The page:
Gay Marvel Superhero Plans to Tie the Knot
(NEW YORK) — Marvel Comics made a splash in 1992 when one of its beloved charters declared “I am gay.”
Twenty years later — in Astonishing X-Men, issue 50 set to hit stores on Wednesday — Northstar will propose to longtime boyfriend Kyle. The two are set to marry in June.
Marvel and rival DC Entertainment have focused on bringing a more realistic flavor to its characters. DC recently announced that it would relaunch one of its major characters as gay in June. Marvel introduced Miles Morales, the first half-black, half-Hispanic Spider-Man last year.
Marvel made the announcement Tuesday morning on The View on ABC, but it has been the subject of fan speculation for some time.
Axel Alonso, the editor-in-chief of Marvel Entertainment, said the story line was developed around the time New York state legalized gay marriage in June 2011.
“The Marvel Universe has always reflected the world outside your window, so we strive to make sure our characters, relationships and stories are grounded in reality,” Alonso said.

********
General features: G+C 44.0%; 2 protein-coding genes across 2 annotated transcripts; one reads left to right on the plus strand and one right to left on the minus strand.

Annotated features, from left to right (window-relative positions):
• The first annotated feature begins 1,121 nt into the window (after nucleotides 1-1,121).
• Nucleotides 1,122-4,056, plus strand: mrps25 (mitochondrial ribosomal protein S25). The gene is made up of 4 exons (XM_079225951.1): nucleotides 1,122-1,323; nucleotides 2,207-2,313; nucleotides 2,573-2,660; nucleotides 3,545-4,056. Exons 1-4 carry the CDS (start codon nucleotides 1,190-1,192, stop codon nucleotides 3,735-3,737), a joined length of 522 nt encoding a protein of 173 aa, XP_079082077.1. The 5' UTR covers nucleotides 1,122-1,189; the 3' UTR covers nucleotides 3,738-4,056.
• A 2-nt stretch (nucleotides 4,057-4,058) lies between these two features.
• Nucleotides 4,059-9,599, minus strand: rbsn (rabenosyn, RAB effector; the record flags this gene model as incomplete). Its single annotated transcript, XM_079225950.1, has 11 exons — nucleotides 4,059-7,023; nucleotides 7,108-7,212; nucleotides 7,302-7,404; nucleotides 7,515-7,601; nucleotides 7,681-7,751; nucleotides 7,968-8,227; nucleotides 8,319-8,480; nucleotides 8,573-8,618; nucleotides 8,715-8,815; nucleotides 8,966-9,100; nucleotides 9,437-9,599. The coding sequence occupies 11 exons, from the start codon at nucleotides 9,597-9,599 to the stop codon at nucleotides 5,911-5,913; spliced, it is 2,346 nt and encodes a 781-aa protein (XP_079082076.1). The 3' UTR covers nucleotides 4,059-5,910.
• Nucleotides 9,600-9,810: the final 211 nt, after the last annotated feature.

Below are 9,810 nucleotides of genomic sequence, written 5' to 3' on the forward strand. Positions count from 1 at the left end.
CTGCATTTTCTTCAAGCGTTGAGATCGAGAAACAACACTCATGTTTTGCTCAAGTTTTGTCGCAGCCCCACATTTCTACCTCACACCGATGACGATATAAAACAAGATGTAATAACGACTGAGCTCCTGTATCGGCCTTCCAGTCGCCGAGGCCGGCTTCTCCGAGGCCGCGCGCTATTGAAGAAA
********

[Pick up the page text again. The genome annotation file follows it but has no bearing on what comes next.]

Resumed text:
In the issue, Northstar makes his intentions known to Kyle in New York’s Bryant Park, a very public place for these very private people.
“Well, private enough for a mutant celebrity — having such a public, life-changing discussion,” said Marjorie Liu, who wrote the issue.
The scene shows Northstar out of costume and down on one knee with a ring in hand discussing some of what they’ve gone through as a superhero couple.
The cover of next month’s Astonishing X-Men issue 51 includes an all-star cast for Northstar’s and Kyle’s ceremony.
“Yes, there will be some fun guests at the wedding, but not everyone will accept the invitation,” Liu said.
“DC and Marvel are recognizing that there is an LGBT audience that has been reading their comics for years,” said Matt Kane, associate director of entertainment and media for GLAAD.
DC’s most prominent gay characters include Batwoman, who has her own series; Apollo and Midnighter, who appear in Stormwatch; and Bunker, a member of Teen Titans.
Aside from its being socially relevant — the addition of gay characters makes good business sense.
Archie Comics introduced a gay character in 2010, which turned out to be a hit for the company. There was even a gay wedding in Riverdale in 2011.
“They are recognizing how the world is evolving,” said Kane.
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